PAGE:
Tuesday, January 02, 2007

19 - 21 May 1956

Dear Folks

Yesterday I made the mistake of saying there was nothing new in the rumor field; actually, it was only a formative period while a new one built up. This one I rather like—it has style, color, imagination & a punch which leaves you sitting there with the look of someone standing before a firing squad.

We are supposed to be relieved by the USS Coral Sea on or about 18 June 1956. Something, it appears, has happened to the Coral Sea. This much we know pretty much for sure, several different persons claiming to have seen the dispatch. No doubt it is her steam catapults, without which she cannot launch planes & is therefore quite useless as an aircraft carrier.

I’ve given you the basic pattern—you work out the rumor from there. Here are some to get you started: 1) absolutely nothing will happen to our schedule, & they’ll send another ship to relieve us (probably the Randolph)---2) we’ll have a ten day extension after which time the Coral Sea will be here. But here is the real gem—the "coup de etat"—we have been extended until 14 August! That I like. That means they’d take me off & send me back before the ship.
Oh, well—I’ll believe it when I see it….

Meanwhile, the ship—or rather its occupants—are coming apart at the seams. Yesterday two guys strolled by my little window, singing at the tops of their lungs. A few days ago we had oyster stew for dinner. One of the cooks, Mike Santessie (who drinks the pure alcohol) stood by with his hands behind his back; whenever somebody would come by and say "Jeez, where’s the oysters?" Mike would take the little oyster he had tied on a string, plop it in the stew, pull it quickly back out, & hide it behind his back again.

And then we have Commissary Seaman Jack Eardley. Commissary Seaman is a non-existent rate, but he puts it on all his letters. He is, to put it kindly, a trifle dense. The other day the Post Office caught him putting used stamps on his letters. Not only did he put used stamps on, but he put them in the left hand corner of the envelope! God, how can anyone be so stupid & not be in an institution?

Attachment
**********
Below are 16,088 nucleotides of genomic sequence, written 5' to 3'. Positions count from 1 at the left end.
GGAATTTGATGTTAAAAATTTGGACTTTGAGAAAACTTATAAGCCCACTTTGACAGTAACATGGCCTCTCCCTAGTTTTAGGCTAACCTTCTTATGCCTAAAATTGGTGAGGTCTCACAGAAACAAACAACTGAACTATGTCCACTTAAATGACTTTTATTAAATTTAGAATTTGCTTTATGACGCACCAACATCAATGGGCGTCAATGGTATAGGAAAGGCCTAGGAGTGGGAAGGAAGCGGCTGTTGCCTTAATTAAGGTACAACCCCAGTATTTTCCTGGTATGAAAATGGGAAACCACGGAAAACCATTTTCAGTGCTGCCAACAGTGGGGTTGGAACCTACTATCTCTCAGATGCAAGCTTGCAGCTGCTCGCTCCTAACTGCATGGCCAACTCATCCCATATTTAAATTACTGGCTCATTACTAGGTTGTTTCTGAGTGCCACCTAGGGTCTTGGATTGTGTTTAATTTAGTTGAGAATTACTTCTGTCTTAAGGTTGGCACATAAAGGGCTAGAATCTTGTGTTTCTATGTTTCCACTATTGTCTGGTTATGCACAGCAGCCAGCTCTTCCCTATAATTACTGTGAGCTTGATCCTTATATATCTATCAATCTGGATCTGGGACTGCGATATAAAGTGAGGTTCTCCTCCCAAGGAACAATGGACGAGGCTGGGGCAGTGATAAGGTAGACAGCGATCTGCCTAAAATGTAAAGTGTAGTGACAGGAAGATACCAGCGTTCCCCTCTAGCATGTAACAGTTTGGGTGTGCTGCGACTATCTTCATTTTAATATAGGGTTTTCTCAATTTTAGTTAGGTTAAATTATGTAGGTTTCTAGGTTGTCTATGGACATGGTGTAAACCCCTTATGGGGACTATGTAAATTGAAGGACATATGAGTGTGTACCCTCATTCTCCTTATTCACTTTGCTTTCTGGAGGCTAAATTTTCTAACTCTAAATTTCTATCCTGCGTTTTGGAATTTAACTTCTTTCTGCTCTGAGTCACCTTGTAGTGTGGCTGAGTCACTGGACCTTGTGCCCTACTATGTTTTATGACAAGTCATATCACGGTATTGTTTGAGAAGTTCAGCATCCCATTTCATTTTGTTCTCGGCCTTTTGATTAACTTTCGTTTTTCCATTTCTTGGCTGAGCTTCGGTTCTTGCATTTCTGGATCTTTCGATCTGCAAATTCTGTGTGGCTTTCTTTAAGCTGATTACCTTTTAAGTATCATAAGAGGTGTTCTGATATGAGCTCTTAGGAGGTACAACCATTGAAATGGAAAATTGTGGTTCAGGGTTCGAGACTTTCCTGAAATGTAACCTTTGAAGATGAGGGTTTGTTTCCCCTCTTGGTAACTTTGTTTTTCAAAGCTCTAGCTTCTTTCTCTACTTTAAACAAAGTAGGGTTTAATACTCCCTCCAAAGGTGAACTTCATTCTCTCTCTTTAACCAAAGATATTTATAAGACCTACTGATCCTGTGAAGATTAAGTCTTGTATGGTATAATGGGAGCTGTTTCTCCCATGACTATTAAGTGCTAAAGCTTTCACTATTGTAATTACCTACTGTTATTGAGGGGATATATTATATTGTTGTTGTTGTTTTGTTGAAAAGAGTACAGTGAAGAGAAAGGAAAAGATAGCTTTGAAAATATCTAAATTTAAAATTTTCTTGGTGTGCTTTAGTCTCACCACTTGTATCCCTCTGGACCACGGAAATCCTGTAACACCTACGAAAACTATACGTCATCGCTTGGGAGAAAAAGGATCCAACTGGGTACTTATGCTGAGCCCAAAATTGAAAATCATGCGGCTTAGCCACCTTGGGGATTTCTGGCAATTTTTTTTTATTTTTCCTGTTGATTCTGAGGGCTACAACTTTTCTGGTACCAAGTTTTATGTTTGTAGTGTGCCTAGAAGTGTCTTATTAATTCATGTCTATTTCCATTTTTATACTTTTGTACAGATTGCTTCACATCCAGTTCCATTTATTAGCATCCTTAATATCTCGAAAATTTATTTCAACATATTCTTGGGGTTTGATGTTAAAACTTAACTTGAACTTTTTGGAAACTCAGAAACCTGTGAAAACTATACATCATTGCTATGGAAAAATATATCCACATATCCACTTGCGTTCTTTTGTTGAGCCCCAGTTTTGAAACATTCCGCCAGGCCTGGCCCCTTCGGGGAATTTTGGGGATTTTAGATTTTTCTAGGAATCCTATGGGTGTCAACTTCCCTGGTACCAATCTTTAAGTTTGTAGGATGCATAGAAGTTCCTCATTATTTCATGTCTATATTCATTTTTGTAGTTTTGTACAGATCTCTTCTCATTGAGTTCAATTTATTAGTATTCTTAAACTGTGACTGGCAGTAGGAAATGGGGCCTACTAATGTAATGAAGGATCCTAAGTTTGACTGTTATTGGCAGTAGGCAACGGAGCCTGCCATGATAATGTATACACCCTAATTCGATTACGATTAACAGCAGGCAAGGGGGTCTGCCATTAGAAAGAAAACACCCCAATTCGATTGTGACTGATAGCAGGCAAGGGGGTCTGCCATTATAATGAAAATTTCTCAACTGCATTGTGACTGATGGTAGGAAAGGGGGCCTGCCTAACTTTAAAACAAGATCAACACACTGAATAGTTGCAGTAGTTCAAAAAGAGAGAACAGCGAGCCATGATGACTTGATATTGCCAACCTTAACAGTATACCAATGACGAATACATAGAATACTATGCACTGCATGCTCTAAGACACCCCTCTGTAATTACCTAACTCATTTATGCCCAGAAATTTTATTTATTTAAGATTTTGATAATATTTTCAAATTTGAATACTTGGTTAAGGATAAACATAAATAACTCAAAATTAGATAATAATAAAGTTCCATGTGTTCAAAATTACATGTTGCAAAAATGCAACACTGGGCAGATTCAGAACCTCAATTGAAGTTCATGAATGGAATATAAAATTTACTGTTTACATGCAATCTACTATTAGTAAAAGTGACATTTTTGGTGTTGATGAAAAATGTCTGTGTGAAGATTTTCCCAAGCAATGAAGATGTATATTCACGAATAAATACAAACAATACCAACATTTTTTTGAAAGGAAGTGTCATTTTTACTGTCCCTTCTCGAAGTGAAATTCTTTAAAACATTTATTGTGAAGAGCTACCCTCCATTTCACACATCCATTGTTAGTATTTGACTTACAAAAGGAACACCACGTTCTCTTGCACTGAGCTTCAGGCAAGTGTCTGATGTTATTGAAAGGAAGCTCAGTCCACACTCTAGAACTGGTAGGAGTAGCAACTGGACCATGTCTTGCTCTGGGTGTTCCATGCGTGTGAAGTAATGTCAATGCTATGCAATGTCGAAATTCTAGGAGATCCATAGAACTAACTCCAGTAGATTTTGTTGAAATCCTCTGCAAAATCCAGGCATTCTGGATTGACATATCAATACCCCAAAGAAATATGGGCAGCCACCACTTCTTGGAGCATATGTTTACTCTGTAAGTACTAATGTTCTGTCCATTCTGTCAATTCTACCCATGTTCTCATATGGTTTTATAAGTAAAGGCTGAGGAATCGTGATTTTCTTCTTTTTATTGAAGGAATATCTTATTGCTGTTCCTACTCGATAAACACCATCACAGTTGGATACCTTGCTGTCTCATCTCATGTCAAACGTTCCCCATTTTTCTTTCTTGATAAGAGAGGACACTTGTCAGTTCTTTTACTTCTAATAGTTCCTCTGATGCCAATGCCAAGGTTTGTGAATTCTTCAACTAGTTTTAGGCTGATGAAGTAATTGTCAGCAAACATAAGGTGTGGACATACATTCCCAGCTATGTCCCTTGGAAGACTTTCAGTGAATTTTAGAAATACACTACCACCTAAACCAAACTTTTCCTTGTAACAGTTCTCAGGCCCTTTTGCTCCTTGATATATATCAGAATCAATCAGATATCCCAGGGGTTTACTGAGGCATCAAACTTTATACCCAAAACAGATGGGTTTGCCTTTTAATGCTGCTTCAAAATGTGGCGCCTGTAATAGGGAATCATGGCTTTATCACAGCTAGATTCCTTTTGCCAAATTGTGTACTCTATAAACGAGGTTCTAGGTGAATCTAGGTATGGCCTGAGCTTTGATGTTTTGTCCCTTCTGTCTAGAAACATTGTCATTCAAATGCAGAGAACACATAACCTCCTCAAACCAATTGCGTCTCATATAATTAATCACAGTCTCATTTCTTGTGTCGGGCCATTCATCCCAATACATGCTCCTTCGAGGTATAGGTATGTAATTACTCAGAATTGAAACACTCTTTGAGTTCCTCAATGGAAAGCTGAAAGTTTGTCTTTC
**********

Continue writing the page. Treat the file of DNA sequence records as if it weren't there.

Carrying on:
Ten o’clock Sunday night—sorry, but no mail went off today anyway. We shifted into whites this morning, which are more comfortable but get dirty too fast.

And here it is another night—I’m really sorry, but as long as the days pass so quickly I’m happy. As was said, the mail hasn’t gone off in days now & God knows when it will. We replenished today—250 tons; God, what a day.

Tomorrow we hit Rhodes again, & Thursday we’ll be in Istanbul—that is going to be a fast run. Traveling full speed, we can make about 810 miles in one day. Oh, well….

Captain spoke the other day—yes, something is wrong with the Coral Sea, & "it is possible we may be extended." Hmmmmm. Oh, well—the motto of the Ti is: "Norfolk in ’57." I wonder where they’ll be spending Christmas this year?

I get a big kick out of replenishments—long lines of men passing crates & boxes like an old fashioned bucket brigade; little yellow trucks & fork lifts dashing around the hangar deck; stacks & piles of everything from grated cheese to turkeys, from potatoes to tomato juice. And all the while the nets are swinging back & forth—to us full, back empty. Soon the deck is cluttered with splinters of wood from broken crates, here & there a little hill or puff of sugar or flour where a sack has broken open. Great walls rise, made of boxes of cereal or toilet paper. The tractors come & go, the drivers of the fork lifts driving slowly, half standing so they can see over the pile of boxes on the forks; little plane-pullers dragging sleds of wood loaded high. Chiefs trotting along beside the tractors, pleading with the drivers to come to their particular loading station (stuff comes aboard in four different places at the same time). Counters trying to keep track of everything as it comes aboard, making sure everything gets into the proper storeroom. A white trail of sugar runs from one end of the ship to the other, little piles of it here & there as the tractor or fork lift slowed down or stopped. And afterwards, when the other ship has broken away, the hangar deck looks like a deserted warehouse, smelling of onions & oranges.
Well, if I don’t get this mailed tonite, I never will. Once again, I’m sorry not to have written before. Please write soon—it’s been almost a week.



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